Sunlight: Full sun
Maturity: Up to 3 years
Height: 4 to 10 feet, depending on variety
Spacing: 6 to 8 feet apart, 8 to 10 feet between rows
Grapes have the reputation of being fragile and difficult to grow. In fact, many home gardeners are convinced that growing grapes is too complicated. Fresh fruit lovers rejoice! A number of varieties are well-suited to the colder regions of every state and several Canadian provinces. Once established, well-tended grapevines can be productive for 40 years or more.
Fun Fact: The production of wine from this fruiting berry started as early as 5000 BC.
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- Choose varieties best suited to your region
- Grow from cuttings or nursery stock
- Plant in full sun in compost-rich soil
- Locate where breezes can dry off moisture
- Fertilize early in the season; water regularly
- Prune carefully to minimize side shoots
- Provide a trellis or other support
- Check regularly for pest damage, cover with netting to protect fruit from birds
All types of grapes require a warm planting site with full sun and moderate water. Consult with a nursery professional to select a variety that will do well in your area. The soil at the planting site should be loose, rich and deep. The roots of grape vines go deep into the earth. Amend to a depth of 24 to 36 inches with a good organic compost to improve existing soil.
Pruning during the dormant season will control growth and produce abundant fruit, so keep reading for our recommendations.
Tip: To lessen the chance for disease, make sure breezes that can dry moisture from foliage are not obstructed by fences, shrubs or buildings.
How to Plant
Grapes grow easily from cuttings. Select a healthy stem about 2 feet long with at least 4 buds. Place the cutting in fast draining, sandy soil in a location with full sun. Two buds should be below the ground and two above. The bottom half of the cutting should be dipped in rooting hormone. Early spring is the best time to plant from cuttings.
Plant from nursery stock by digging a hole as deep as the container. Prior to planting, soak the roots in compost tea for 20 minutes and dust roots with a mixture of 2 cups of kelp meal and 1 cup of bone meal. When planting, make sure that the top 1 inch of the root ball sits above the surface to prevent sucker growth from the graft. Space the plants 6 to 8 feet apart.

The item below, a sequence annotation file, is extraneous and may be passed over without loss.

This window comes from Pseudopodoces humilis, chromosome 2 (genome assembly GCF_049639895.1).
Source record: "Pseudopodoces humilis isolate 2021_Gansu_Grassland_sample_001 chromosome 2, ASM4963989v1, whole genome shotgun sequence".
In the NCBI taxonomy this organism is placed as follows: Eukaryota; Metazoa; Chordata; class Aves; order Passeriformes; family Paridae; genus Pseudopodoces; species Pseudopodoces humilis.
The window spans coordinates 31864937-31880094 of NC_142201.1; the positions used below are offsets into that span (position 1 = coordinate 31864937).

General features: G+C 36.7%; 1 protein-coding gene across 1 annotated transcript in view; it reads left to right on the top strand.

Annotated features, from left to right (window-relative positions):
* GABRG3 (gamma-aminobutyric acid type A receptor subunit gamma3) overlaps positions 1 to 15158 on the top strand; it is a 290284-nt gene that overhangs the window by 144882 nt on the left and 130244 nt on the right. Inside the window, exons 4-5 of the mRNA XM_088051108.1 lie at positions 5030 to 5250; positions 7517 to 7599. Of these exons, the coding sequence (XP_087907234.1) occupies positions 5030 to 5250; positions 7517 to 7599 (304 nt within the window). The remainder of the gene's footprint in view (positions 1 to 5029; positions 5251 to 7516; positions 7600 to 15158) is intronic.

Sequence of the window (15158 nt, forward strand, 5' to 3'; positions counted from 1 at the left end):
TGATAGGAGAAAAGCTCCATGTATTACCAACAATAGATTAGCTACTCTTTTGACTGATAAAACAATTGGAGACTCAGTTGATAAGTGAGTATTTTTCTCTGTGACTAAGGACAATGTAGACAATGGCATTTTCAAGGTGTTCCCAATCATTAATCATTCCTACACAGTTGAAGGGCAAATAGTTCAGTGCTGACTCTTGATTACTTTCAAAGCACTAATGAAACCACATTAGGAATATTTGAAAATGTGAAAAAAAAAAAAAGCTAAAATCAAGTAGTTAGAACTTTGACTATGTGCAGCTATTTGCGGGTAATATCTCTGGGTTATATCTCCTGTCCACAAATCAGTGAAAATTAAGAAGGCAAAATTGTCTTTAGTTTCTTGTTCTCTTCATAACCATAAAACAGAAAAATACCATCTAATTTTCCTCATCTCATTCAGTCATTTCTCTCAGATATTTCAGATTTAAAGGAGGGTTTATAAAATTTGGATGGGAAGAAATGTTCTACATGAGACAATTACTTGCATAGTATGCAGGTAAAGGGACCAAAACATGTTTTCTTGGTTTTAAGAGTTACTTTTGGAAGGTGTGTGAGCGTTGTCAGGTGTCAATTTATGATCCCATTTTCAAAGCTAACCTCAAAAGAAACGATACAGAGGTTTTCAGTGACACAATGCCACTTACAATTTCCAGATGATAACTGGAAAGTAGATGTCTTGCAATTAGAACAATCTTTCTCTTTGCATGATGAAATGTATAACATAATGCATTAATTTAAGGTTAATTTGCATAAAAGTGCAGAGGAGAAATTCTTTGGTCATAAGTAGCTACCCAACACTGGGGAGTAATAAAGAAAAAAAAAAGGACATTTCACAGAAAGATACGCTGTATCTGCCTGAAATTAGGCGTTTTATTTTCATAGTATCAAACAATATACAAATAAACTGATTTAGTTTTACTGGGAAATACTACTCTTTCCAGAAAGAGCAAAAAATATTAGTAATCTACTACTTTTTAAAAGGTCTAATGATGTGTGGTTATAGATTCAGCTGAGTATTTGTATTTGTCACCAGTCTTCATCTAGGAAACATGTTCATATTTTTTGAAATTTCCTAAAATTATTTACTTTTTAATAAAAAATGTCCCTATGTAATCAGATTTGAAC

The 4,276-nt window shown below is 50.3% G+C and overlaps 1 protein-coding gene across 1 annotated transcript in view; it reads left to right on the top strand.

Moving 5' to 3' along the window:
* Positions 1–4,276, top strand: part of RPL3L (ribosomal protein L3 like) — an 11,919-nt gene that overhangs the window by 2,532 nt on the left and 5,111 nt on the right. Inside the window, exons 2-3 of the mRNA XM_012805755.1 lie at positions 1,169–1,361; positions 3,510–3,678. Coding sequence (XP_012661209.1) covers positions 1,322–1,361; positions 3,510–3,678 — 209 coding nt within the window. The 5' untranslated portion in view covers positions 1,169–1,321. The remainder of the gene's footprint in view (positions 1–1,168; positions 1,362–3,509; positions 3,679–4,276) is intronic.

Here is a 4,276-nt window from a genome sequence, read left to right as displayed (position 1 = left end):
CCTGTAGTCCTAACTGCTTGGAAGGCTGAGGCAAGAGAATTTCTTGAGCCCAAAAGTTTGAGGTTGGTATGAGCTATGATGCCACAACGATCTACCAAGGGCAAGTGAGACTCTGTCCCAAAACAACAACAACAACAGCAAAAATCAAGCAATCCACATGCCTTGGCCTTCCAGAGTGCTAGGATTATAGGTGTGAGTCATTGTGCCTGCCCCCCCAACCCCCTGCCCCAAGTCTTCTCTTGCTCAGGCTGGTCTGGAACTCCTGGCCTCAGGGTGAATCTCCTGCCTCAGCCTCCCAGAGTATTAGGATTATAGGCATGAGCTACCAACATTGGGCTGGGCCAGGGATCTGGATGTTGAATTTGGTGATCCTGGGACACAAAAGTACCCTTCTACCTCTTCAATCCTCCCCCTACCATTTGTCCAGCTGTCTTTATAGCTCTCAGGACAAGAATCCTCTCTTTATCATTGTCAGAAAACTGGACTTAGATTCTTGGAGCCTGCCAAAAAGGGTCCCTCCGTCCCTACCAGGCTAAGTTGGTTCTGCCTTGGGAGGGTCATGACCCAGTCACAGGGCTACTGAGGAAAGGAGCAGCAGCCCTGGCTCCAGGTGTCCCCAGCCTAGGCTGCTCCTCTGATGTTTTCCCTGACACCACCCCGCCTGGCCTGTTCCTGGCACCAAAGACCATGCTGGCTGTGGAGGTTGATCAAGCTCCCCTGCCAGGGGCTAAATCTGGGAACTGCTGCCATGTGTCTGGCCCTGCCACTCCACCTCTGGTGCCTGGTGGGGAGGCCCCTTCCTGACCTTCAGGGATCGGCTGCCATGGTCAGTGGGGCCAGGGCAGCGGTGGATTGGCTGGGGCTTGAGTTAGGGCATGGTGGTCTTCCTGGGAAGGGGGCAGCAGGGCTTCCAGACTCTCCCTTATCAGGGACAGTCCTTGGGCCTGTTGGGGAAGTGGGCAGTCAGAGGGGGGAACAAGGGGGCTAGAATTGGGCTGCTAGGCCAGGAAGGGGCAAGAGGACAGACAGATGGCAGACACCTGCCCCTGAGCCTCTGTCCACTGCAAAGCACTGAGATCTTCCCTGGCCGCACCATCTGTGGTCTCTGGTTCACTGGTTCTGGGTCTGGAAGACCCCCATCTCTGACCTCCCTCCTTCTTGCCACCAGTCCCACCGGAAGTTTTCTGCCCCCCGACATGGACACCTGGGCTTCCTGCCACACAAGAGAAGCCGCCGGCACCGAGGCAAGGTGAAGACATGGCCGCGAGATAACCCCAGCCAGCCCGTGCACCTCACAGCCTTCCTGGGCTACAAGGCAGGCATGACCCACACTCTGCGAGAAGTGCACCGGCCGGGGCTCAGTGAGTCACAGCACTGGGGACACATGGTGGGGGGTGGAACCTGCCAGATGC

Water young grape vines for the first two years during the summer. Water deeply and infrequently to encourage deep root growth.
Provide support for mature grape vines in the form of a trellis or fence. Vines can be trained to cover arbors and gazebos.
Apply organic fertilizers rich in nitrogen two weeks after planting. Reapply annually in early spring right before growth starts. Do not apply nitrogen later in the season as it will delay ripening, inhibit coloring and create tender, late-season growth that will be damaged in the winter. Four to six inches of mulch may be applied to help control weeds and conserve soil moisture.
Tip: For a more productive harvest, plant grapes in raised beds or raised hills.
All grapes produce fruit on one-year-old wood. That means that the growth produced during the previous year will produce fruit for the coming season.
After planting, do no pruning at all during the first full year. Immature grape vines need abundant stems and leaves to help develop a strong root system.
The second year, select the strongest and most vigorous stem that developed during the first season. Remove all other stems and leaves as close to the base as possible. Stake the one remaining stem to provide support. This stem will become the main trunk of the vine. Pinch the top of the main stem to encourage side growth.
After the second year, select two of the best-looking stems that are growing horizontally from the main trunk. Ideally they should be on opposite sides and about the same height on the trunk.
Remove all other side growth. By the end of the second year, you should have a plant that looks like a ‘T’. This is now the basic frame of the vine.
In following years, growth will form on the arms of the ‘T’. Leave 10 to 12 buds along each arm and remove all other growth along the main trunk. The buds will produce fruit, and every year thereafter should be pruned down to 1 or 2 new buds on each of twelve on the ‘T’.
- First year, no pruning.
- Second year, create a ‘T’.
- Third year, allow the top of each ‘T’ to form 12 buds.
- Fourth year +, prune the 12 buds down to 1 or 2 new buds during the dormant season.
Do not pick grapes until ripe. Unlike tomatoes, they will not ripen further after harvest. Most varieties should be picked in bunches when all of the grapes in the cluster are fully colored, taste sweet and slide off easily. Other varieties, like muscadine berries, should be spot-picked because they do not ripen evenly.
Insects and Diseases
Grapes are susceptible to a large number of insect and disease pests. Select disease-tolerant cultivars when possible and utilize good sanitation practices. Monitor grapes closely and if problems occur, treat early with organic pest solutions.
Birds can be a major pest. The only sure method of protection is placing garden netting over the vines as soon as fruit begins to ripen.
Bone Meal (3-15-0)
Promotes superior roots and fruit development in ALL flowering plants.
Kelp Meal (1-0-2)
An excellent source of micronutrients and beneficial plant growth promoters.
This lightweight netting is designed to protect fruits and berries from damage.